Have you ever come across a YouTube video of somebody whispering very quietly into the camera? Sometimes they do nothing else, except for very mundane tasks, like stirring a glass of water. Other times, they put on a role and speak into the camera as if you, the viewer, is in the room with them.
I know, it can seem a little weird when you see it for the first time. But what you’re witnessing is a proven hypnosis technique and popular online phenomenon known as ASMR.
ASMR has surged in popularity over the past few years. Many find the technique unexpectedly fascinating, relaxing and even arousing. More than just a fad, ASMR has several proven benefits, as well as practical applications in hypnosis that can aid your journey to trance.
But let’s back up a minute. If you’ve been wondering “what is ASMR,” here’s what you need to know and how it works.
Okay, so what is ASMR?
ASMR is short for autonomous sensory meridian response. It’s a physical response, often felt as a tingling sensation, that is typically triggered by cues such as whispering, massaging the scalp or audible sounds, such as paper being slowly torn.
More officially speaking, WebMD defines
ASMR as a “tingling sensation in your head and neck after triggers like repetitive movements or whispering. Most people describe the tingling as very relaxing, even pleasurable.”
What the sensation feels like
Unlike the sensation of “chills” (like you might feel all over your body when someone scratches their nails on a chalkboard), ASMR is a more targeted, sensual feeling. The tingling is typically felt in your head and neck, sometimes traveling to your arms and legs with a pulsating sensation.
The unique tingling sensation is why some people even refer to ASMR as a “brain orgasm.”
Examples of ASMR triggers
Quiet whispering is one of the most common examples of ASMR triggers. But actually there are numerous types of triggers that can elicit the same pleasure sensation.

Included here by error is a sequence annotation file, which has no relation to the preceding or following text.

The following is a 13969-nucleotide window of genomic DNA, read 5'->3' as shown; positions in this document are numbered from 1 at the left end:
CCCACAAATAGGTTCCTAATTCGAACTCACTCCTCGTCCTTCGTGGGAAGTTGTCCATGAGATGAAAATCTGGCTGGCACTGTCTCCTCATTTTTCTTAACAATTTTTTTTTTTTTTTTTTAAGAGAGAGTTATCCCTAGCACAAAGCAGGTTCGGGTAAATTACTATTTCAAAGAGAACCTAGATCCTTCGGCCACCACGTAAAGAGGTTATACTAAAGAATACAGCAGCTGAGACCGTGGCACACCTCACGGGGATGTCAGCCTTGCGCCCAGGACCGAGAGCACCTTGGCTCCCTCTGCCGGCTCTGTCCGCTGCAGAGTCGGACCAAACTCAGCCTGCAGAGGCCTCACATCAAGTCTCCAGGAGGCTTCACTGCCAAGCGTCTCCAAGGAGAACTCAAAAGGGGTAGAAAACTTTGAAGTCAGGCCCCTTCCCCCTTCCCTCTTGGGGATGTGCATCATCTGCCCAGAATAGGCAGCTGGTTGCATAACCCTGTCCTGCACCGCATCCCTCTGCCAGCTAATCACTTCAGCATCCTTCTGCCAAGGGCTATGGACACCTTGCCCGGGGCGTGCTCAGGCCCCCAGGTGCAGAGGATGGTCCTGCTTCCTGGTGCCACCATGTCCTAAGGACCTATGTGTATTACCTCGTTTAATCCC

Often, ASMR is triggered by quiet, repetitive sounds and movements. Similar to hypnosis triggers, everyone’s triggers are different.
Here are some other common examples:
- Light whispering, either in conversation or as part of a role-playing exercise.
- Crisp sounds, like paper tearing, dry leaves being crunched or dry corn flakes being stirred and crushed.
- Light tapping sounds, as from rain hitting a roof or tapping on an empty glass bottle.
- Repetitive movements such as hair brushing or flipping pages in a book.
ASMR is not just limited to sound, either. It can be triggered by smells, textures, sights and physical touch.
Hypnosis benefits & beyond
ASMR has increased
in popularity over the past few years, particularly on YouTube, where there are now more than 13 million ASMR-related videos. The practice has become so mainstream that it was showcased in the 2019 Super Bowl ad for Michelob ULTRA
starring Zoe Kravitz.
People use ASMR for a variety of reasons. Beyond just the satisfying sensation it provides, ASMR can deliver several benefits:
- Helps in hypnosis sessions, easing people into trance or helping them discover sensations and desires they didn’t know they had
- Helps you to feel calm, relaxed and carefree
- Can promote better sleep
- Can be used to treat anxiety, stress and depression
Try it for yourself
Ready for a taste for ASMR? Browse my collection of ASMR tracks
and discover your own pleasure triggers!
For More Information:
I have additional blogs on this topic. Please read:
Facts About Hypnosis
Tips On Writing Goals
– which covers some great information about how the subconscious mind works
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